Usage

Dependencies

Examples

Building at scale

Commands

Contributors

Caching dependencies

Tuist has support for caching a pre-compiled version of your project targets locally and remotely. When targets are cached, developers can generate projects where the targets they don’t plan to work on are replaced with their pre-compiled version. In modular apps, this feature yields significant improvements in build times.

Unlike Bazel or Buck that replace Xcode’s build system to cache individual build steps, we do caching at the module level. That means developers can use Xcode and its build system and don’t have to develop tooling around alternative build systems to integrate them with developers tooling.

An image that shows how the caching feature works

Warming the cache

Warming the cache is the process of building, hashing, and storing cacheable targets in the cache. We recommend setting up a continuous integration pipeline that runs on every master commit and executes the following command:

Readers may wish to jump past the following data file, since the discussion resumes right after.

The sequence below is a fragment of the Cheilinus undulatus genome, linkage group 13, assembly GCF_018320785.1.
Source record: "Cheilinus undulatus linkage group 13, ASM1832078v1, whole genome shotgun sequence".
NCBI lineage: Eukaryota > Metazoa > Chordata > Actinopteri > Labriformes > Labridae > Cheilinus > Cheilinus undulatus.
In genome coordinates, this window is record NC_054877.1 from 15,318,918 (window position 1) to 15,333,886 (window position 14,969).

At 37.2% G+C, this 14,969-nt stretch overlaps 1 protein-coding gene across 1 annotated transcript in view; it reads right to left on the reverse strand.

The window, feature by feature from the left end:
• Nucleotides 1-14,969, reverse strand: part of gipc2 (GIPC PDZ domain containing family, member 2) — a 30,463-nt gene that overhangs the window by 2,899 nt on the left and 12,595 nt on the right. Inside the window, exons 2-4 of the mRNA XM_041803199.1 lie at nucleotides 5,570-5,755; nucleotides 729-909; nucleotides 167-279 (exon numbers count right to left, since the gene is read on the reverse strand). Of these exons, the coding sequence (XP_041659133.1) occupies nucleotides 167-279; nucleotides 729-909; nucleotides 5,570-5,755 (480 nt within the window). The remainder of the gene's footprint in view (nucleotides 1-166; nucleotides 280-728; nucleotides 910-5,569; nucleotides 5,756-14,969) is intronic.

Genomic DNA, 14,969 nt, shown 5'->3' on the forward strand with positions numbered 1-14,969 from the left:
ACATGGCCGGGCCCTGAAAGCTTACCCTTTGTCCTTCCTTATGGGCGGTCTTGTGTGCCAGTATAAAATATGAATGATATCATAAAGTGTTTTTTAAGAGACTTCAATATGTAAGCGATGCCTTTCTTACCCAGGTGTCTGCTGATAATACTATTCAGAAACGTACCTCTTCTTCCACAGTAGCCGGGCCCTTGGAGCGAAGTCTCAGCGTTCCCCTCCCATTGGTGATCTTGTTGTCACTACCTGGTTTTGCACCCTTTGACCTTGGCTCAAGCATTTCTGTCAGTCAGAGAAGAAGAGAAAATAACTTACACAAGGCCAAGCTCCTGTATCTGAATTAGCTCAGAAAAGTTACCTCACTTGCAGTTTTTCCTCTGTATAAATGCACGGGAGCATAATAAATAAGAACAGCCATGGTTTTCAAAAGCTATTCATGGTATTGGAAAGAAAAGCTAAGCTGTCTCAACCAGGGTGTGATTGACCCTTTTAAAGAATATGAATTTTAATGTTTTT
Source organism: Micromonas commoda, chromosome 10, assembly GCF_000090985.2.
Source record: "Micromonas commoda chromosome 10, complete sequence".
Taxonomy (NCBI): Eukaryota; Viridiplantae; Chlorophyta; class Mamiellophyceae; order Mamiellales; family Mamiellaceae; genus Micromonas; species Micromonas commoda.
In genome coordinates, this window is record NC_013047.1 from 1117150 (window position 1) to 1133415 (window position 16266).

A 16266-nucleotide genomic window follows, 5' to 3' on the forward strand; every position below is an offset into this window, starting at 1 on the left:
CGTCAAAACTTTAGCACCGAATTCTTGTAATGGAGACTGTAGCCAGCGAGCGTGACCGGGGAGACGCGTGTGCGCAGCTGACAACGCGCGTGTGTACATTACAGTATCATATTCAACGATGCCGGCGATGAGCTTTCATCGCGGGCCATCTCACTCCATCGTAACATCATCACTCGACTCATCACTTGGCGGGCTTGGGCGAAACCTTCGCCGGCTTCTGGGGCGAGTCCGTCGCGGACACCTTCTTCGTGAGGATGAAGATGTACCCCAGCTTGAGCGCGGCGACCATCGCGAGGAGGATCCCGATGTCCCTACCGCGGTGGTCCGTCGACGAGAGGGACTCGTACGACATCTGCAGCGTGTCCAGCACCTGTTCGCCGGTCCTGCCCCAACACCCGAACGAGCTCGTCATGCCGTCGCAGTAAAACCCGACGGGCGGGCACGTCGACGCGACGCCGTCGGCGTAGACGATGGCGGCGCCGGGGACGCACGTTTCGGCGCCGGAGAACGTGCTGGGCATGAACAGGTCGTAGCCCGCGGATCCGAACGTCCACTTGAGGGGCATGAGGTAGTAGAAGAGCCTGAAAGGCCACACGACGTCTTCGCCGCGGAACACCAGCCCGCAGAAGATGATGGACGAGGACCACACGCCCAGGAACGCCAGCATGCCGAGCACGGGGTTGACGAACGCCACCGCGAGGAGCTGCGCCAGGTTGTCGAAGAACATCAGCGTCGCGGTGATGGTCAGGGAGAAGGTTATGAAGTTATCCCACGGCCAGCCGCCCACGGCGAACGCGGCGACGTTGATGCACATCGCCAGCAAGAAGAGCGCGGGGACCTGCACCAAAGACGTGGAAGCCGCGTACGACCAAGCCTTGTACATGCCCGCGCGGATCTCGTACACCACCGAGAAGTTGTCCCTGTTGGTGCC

tuist cache warm
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Arguments

ArgumentShortDescriptionValuesDefaultRequired

--path

-p

Description:

The path to the directory that contains the manifest file.

-p

The path to the directory that contains the manifest file.

No

--xcframeworks

-x

Description:

Cache the targets as .xcframeworks. It requires targets to be enabled for library distribution.

Default:

false

-x

Cache the targets as .xcframeworks. It requires targets to be enabled for library distribution.

false

No

One the cache is warmed, you can use the focus command to generate a project replacing direct and transitive dependencies with artifacts from the cache.

Debugging

Targets are uniquely identified in the cache. The identifier (hash) is obtained by hashing the attributes of the target, its project, the environment (e.g. Tuist version) and the hashes of its dependencies. To facilitate debugging, Tuist exposes a command that prints the hash of every target of the dependency tree:

tuist cache print-hashes
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Unsupported configurations

  • Dynamic Swift Packages and packages with modulemaps: Due to the approach that Xcode follows for integrating Swift packages, Tuist doesn’t have enough details about the SPM dependency graph, and can’t ensure the generated project is valid. If you try, you’ll likely get module not found errors.

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